Delayed Antibiotic Prescription for New-Onset Cough Associated with Decreased Reconsultation


Am Fam Physician. 2018 Jan 1;97(1):53.

Clinical Question

In adults with lower respiratory tract infection, what is the effect of different antibiotic prescribing strategies?

Bottom Line

Delayed antibiotic treatment (that is, giving a prescription with a suggestion to fill it only if symptoms are still present after three days) was associated with decreased revisits by adults with new-onset cough deemed to be infective. Neither immediate nor delayed antibiotic treatment altered hospitalization rates, but this lack of difference might be because of appropriately selective prescribing of antibiotics to more at-risk patients. In this study, one in four patients was not prescribed antibiotic treatment and fared as well as the patients who received a prescription. (Level of Evidence = 2b)


This study included adult patients seen in U.K. primary care offices who had acute cough for three weeks or less that was judged by their physician to be due to infection. Follow-up included 99.6% of patients. Of the 28,779 patients not immediately referred for hospitalization or radiographic investigation, 25.5% were not treated with an antibiotic, 61.3% received a prescription for an antibiotic, and 13.3% received a prescription for a delayed antibiotic (average advised delay was three days). This was not a randomized study and physicians were selective in their use of antibiotics, prescribing immediate antibiotics for patients who were older; had major comorbidities; reported more shortness of breath, fever, or purulent sputum; or had low oxygen saturation, more severe cough, and crackles or wheeze. Subsequently, hospitalization or death occurred in 0.3% after no antibiotic, 0.9% after immediate antibiotic treatment, and 0.4% after a delayed antibiotic (no statistically significant difference). Follow-up visits were common in all groups but were significantly reduced by delayed antibiotic treatment (14.1% with a delayed antibiotic vs. 19.7% with no antibiotic and 25.3% with an immediate antibiotic).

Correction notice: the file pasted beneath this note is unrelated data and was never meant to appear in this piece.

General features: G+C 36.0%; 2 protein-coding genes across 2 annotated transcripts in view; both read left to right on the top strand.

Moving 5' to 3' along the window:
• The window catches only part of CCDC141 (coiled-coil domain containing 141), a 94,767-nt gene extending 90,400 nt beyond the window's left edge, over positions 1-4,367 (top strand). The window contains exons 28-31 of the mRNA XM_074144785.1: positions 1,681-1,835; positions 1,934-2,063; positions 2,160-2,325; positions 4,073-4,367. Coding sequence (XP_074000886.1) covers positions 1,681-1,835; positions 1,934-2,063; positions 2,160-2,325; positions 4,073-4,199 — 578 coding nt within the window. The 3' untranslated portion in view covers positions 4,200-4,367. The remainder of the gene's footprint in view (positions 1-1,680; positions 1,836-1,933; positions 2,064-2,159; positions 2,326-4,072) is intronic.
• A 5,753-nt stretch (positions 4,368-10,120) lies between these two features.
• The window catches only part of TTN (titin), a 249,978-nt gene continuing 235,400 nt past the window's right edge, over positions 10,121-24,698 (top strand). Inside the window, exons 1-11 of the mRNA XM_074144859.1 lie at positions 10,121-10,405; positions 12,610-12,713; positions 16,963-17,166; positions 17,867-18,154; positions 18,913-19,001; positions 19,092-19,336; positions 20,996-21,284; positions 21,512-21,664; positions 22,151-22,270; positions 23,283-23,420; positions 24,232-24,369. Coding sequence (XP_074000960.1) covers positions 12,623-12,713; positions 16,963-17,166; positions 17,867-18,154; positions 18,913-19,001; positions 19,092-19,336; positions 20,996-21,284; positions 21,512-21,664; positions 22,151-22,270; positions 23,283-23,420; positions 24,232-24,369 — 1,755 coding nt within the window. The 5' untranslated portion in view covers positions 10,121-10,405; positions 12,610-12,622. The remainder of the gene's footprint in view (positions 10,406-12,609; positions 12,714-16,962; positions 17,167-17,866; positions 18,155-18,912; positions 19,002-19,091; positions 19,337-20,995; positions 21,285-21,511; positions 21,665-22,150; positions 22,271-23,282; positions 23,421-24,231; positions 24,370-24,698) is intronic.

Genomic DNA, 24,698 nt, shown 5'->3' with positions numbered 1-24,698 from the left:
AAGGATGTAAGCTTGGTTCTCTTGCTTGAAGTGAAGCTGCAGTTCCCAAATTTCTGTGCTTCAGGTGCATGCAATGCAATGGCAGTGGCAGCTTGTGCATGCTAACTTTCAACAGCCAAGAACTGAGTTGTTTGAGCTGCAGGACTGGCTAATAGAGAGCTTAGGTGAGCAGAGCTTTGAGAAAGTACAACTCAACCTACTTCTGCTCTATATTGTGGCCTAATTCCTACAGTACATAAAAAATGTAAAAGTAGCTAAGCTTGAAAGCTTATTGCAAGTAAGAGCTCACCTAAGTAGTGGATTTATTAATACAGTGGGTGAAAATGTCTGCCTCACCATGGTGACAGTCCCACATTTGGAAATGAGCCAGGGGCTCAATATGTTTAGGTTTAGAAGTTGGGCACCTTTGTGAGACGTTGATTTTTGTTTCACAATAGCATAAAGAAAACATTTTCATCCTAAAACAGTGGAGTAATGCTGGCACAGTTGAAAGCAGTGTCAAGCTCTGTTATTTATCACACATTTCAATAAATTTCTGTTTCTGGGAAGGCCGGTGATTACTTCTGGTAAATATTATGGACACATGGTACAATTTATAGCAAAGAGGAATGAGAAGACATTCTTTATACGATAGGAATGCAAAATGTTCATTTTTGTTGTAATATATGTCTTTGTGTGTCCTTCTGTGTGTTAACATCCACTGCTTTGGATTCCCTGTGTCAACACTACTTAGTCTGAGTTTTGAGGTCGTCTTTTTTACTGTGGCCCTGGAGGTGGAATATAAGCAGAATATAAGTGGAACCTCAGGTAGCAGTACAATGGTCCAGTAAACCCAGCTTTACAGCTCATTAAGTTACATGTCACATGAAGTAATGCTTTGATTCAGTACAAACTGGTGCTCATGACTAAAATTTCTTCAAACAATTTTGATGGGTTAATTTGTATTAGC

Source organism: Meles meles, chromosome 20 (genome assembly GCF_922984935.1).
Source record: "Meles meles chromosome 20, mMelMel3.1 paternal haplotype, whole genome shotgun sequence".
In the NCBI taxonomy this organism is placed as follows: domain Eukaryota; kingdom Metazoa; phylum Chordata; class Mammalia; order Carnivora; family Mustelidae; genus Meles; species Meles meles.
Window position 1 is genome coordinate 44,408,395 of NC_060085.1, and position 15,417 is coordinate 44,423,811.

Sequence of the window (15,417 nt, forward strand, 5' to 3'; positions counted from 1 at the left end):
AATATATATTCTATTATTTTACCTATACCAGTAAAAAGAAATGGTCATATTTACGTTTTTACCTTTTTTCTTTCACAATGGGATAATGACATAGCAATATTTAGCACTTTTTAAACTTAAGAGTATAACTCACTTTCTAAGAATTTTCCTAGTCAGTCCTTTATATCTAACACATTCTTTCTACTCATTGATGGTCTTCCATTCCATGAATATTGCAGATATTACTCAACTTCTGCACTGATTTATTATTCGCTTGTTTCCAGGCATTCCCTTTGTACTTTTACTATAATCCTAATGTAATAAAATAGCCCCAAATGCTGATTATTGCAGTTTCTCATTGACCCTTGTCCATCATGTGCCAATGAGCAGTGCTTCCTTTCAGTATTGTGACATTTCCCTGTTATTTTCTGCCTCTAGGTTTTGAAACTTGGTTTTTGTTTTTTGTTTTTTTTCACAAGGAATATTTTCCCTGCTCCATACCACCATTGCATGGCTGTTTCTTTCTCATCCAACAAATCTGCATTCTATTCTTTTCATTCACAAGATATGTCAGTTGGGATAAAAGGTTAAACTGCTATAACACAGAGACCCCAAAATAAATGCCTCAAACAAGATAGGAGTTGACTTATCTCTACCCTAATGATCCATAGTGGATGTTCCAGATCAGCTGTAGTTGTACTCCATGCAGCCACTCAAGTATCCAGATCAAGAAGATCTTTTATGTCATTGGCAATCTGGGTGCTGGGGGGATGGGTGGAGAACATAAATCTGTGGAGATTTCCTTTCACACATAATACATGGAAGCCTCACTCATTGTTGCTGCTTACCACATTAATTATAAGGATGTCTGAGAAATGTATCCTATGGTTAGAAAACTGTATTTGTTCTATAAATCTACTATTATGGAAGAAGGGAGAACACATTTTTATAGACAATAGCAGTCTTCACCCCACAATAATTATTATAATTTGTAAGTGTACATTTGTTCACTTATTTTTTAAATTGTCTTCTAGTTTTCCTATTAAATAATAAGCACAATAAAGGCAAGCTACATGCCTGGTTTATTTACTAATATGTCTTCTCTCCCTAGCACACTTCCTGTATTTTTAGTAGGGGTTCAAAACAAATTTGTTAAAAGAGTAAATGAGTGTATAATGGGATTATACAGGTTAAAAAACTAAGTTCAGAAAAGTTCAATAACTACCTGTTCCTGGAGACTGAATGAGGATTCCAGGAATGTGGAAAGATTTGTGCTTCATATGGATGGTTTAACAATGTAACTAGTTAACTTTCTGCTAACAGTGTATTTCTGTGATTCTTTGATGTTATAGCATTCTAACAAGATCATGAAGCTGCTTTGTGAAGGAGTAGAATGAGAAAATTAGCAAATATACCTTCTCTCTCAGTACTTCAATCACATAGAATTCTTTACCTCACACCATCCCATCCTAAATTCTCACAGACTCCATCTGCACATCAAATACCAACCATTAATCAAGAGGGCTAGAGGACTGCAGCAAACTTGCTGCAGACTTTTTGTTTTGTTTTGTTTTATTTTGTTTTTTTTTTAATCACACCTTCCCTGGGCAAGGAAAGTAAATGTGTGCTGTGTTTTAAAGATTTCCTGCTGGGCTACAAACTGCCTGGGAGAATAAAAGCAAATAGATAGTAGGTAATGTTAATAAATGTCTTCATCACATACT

Study design: Cohort (prospective)

Funding source: Government

Setting: Outpatient (primary care)

Reference: Little P, Stuart B, Smith S, et al. Antibiotic prescription strategies and adverse outcome for uncomplicated lower respiratory tract infections: prospective cough complication cohort (3C) study. BMJ. 2017;357:j2148.

POEMs (patient-oriented evidence that matters) are provided by Essential Evidence Plus, a point-of-care clinical decision support system published by Wiley-Blackwell. For more information, please see http://www.essentialevidenceplus.com. Copyright Wiley-Blackwell. Used with permission.

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This series is coordinated by Sumi Sexton, MD, Associate Deputy Editor.

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